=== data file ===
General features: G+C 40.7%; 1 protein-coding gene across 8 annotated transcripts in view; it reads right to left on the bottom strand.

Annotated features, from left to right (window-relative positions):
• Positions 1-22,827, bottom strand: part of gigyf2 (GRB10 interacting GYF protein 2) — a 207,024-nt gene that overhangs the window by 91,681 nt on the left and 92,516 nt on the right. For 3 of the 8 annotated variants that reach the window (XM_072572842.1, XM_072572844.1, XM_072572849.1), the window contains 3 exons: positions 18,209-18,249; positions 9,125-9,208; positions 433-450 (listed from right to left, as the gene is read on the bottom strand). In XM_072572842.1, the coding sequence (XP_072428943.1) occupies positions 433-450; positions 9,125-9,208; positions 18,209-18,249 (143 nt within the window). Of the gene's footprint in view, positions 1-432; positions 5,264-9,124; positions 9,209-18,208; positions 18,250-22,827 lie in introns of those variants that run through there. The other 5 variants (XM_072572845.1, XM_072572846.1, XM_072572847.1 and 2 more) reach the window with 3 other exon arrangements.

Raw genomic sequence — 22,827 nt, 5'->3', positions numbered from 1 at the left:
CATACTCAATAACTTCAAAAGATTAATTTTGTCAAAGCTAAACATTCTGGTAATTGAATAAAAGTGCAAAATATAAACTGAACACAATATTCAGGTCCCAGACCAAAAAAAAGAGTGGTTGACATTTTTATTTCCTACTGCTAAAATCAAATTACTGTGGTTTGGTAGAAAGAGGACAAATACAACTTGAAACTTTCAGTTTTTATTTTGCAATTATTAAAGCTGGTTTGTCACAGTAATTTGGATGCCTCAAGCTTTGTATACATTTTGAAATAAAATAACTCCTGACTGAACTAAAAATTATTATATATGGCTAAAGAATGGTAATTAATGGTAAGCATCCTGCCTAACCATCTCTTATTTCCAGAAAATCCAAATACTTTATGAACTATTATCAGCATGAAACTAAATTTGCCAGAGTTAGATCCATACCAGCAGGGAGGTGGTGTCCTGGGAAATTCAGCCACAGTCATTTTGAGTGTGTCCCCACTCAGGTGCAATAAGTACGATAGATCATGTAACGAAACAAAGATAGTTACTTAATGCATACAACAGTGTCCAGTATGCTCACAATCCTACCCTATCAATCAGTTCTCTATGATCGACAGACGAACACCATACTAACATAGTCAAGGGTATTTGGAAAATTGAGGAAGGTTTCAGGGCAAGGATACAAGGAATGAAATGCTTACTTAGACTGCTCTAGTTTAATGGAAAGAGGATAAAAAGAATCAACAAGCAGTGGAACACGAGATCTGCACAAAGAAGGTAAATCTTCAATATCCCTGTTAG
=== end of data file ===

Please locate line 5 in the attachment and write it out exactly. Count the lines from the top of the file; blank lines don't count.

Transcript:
CATACTCAATAACTTCAAAAGATTAATTTTGTCAAAGCTAAACATTCTGGTAATTGAATAAAAGTGCAAAATATAAACTGAACACAATATTCAGGTCCCAGACCAAAAAAAAGAGTGGTTGACATTTTTATTTCCTACTGCTAAAATCAAATTACTGTGGTTTGGTAGAAAGAGGACAAATACAACTTGAAACTTTCAGTTTTTATTTTGCAATTATTAAAGCTGGTTTGTCACAGTAATTTGGATGCCTCAAGCTTTGTATACATTTTGAAATAAAATAACTCCTGACTGAACTAAAAATTATTATATATGGCTAAAGAATGGTAATTAATGGTAAGCATCCTGCCTAACCATCTCTTATTTCCAGAAAATCCAAATACTTTATGAACTATTATCAGCATGAAACTAAATTTGCCAGAGTTAGATCCATACCAGCAGGGAGGTGGTGTCCTGGGAAATTCAGCCACAGTCATTTTGAGTGTGTCCCCACTCAGGTGCAATAAGTACGATAGATCATGTAACGAAACAAAGATAGTTACTTAATGCATACAACAGTGTCCAGTATGCTCACAATCCTACCCTATCAATCAGTTCTCTATGATCGACAGACGAACACCATACTAACATAGTCAAGGGTATTTGGAAAATTGAGGAAGGTTTCAGGGCAAGGATACAAGGAATGAAATGCTTACTTAGACTGCTCTAGTTTAATGGAAAGAGGATAAAAAGAATCAACAAGCAGTGGAACACGAGATCTGCACAAAGAAGGTAAATCTTCAATATCCCTGTTAG